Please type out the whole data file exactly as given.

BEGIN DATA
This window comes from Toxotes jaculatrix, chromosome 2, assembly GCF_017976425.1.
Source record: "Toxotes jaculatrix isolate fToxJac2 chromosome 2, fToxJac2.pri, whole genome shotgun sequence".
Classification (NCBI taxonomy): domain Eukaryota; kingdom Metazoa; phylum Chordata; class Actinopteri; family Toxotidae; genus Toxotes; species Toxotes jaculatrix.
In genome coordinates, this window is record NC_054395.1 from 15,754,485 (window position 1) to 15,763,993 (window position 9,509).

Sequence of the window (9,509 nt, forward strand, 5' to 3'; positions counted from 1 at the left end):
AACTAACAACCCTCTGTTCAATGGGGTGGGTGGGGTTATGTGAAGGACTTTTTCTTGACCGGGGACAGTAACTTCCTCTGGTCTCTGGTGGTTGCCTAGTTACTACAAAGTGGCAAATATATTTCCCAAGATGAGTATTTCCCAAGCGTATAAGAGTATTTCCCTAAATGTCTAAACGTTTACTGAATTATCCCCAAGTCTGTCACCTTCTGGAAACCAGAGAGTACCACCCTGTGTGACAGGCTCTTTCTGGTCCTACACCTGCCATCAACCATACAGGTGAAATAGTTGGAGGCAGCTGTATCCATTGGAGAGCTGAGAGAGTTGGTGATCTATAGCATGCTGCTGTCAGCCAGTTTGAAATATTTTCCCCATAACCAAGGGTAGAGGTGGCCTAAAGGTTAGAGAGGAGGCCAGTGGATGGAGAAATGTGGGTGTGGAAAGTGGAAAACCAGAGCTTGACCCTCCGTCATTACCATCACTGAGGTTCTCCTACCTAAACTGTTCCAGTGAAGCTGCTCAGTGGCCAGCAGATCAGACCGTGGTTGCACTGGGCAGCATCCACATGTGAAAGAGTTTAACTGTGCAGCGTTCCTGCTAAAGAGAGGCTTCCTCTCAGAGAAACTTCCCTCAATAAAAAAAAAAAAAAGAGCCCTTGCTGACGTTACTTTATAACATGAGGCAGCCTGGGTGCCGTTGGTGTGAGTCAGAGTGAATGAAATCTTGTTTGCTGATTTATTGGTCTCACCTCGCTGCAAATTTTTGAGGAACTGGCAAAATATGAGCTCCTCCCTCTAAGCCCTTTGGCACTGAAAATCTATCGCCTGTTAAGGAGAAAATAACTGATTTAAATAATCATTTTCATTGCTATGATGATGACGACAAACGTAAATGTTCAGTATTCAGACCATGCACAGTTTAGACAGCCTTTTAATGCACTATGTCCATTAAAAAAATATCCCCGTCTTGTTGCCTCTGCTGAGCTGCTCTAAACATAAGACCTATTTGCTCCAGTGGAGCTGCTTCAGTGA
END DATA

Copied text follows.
This window comes from Toxotes jaculatrix, chromosome 2, assembly GCF_017976425.1.
Source record: "Toxotes jaculatrix isolate fToxJac2 chromosome 2, fToxJac2.pri, whole genome shotgun sequence".
Classification (NCBI taxonomy): domain Eukaryota; kingdom Metazoa; phylum Chordata; class Actinopteri; family Toxotidae; genus Toxotes; species Toxotes jaculatrix.
In genome coordinates, this window is record NC_054395.1 from 15,754,485 (window position 1) to 15,763,993 (window position 9,509).

Sequence of the window (9,509 nt, forward strand, 5' to 3'; positions counted from 1 at the left end):
AACTAACAACCCTCTGTTCAATGGGGTGGGTGGGGTTATGTGAAGGACTTTTTCTTGACCGGGGACAGTAACTTCCTCTGGTCTCTGGTGGTTGCCTAGTTACTACAAAGTGGCAAATATATTTCCCAAGATGAGTATTTCCCAAGCGTATAAGAGTATTTCCCTAAATGTCTAAACGTTTACTGAATTATCCCCAAGTCTGTCACCTTCTGGAAACCAGAGAGTACCACCCTGTGTGACAGGCTCTTTCTGGTCCTACACCTGCCATCAACCATACAGGTGAAATAGTTGGAGGCAGCTGTATCCATTGGAGAGCTGAGAGAGTTGGTGATCTATAGCATGCTGCTGTCAGCCAGTTTGAAATATTTTCCCCATAACCAAGGGTAGAGGTGGCCTAAAGGTTAGAGAGGAGGCCAGTGGATGGAGAAATGTGGGTGTGGAAAGTGGAAAACCAGAGCTTGACCCTCCGTCATTACCATCACTGAGGTTCTCCTACCTAAACTGTTCCAGTGAAGCTGCTCAGTGGCCAGCAGATCAGACCGTGGTTGCACTGGGCAGCATCCACATGTGAAAGAGTTTAACTGTGCAGCGTTCCTGCTAAAGAGAGGCTTCCTCTCAGAGAAACTTCCCTCAATAAAAAAAAAAAAAAGAGCCCTTGCTGACGTTACTTTATAACATGAGGCAGCCTGGGTGCCGTTGGTGTGAGTCAGAGTGAATGAAATCTTGTTTGCTGATTTATTGGTCTCACCTCGCTGCAAATTTTTGAGGAACTGGCAAAATATGAGCTCCTCCCTCTAAGCCCTTTGGCACTGAAAATCTATCGCCTGTTAAGGAGAAAATAACTGATTTAAATAATCATTTTCATTGCTATGATGATGACGACAAACGTAAATGTTCAGTATTCAGACCATGCACAGTTTAGACAGCCTTTTAATGCACTATGTCCATTAAAAAAATATCCCCGTCTTGTTGCCTCTGCTGAGCTGCTCTAAACATAAGACCTATTTGCTCCAGTGGAGCTGCTTCAGTGA